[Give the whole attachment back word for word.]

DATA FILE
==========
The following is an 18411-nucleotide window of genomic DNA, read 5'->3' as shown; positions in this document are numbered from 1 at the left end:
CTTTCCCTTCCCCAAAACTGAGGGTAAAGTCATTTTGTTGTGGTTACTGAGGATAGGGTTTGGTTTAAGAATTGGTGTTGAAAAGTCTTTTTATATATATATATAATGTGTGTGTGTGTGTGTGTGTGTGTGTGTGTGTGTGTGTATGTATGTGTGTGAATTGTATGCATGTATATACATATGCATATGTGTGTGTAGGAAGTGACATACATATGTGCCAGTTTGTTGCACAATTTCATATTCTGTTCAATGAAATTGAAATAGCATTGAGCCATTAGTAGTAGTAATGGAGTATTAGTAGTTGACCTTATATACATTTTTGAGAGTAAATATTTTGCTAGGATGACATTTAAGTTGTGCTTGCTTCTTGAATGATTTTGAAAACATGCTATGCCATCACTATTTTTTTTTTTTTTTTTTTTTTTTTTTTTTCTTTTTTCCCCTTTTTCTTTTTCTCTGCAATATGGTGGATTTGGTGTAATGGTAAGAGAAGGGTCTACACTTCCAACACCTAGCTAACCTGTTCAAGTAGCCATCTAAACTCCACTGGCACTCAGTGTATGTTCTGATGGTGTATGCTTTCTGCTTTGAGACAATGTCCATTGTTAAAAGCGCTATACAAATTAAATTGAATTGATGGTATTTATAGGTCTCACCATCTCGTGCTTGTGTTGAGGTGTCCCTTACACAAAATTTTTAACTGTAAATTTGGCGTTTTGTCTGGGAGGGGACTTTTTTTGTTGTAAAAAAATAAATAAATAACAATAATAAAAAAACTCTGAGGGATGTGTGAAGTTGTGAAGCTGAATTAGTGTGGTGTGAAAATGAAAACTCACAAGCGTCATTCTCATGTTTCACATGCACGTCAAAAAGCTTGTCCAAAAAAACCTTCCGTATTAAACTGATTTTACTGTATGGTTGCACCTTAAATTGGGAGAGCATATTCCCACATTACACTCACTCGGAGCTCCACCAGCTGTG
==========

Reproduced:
The following is an 18411-nucleotide window of genomic DNA, read 5'->3' as shown; positions in this document are numbered from 1 at the left end:
CTTTCCCTTCCCCAAAACTGAGGGTAAAGTCATTTTGTTGTGGTTACTGAGGATAGGGTTTGGTTTAAGAATTGGTGTTGAAAAGTCTTTTTATATATATATATAATGTGTGTGTGTGTGTGTGTGTGTGTGTGTGTGTGTGTGTATGTATGTGTGTGAATTGTATGCATGTATATACATATGCATATGTGTGTGTAGGAAGTGACATACATATGTGCCAGTTTGTTGCACAATTTCATATTCTGTTCAATGAAATTGAAATAGCATTGAGCCATTAGTAGTAGTAATGGAGTATTAGTAGTTGACCTTATATACATTTTTGAGAGTAAATATTTTGCTAGGATGACATTTAAGTTGTGCTTGCTTCTTGAATGATTTTGAAAACATGCTATGCCATCACTATTTTTTTTTTTTTTTTTTTTTTTTTTTTTTCTTTTTTCCCCTTTTTCTTTTTCTCTGCAATATGGTGGATTTGGTGTAATGGTAAGAGAAGGGTCTACACTTCCAACACCTAGCTAACCTGTTCAAGTAGCCATCTAAACTCCACTGGCACTCAGTGTATGTTCTGATGGTGTATGCTTTCTGCTTTGAGACAATGTCCATTGTTAAAAGCGCTATACAAATTAAATTGAATTGATGGTATTTATAGGTCTCACCATCTCGTGCTTGTGTTGAGGTGTCCCTTACACAAAATTTTTAACTGTAAATTTGGCGTTTTGTCTGGGAGGGGACTTTTTTTGTTGTAAAAAAATAAATAAATAACAATAATAAAAAAACTCTGAGGGATGTGTGAAGTTGTGAAGCTGAATTAGTGTGGTGTGAAAATGAAAACTCACAAGCGTCATTCTCATGTTTCACATGCACGTCAAAAAGCTTGTCCAAAAAAACCTTCCGTATTAAACTGATTTTACTGTATGGTTGCACCTTAAATTGGGAGAGCATATTCCCACATTACACTCACTCGGAGCTCCACCAGCTGTG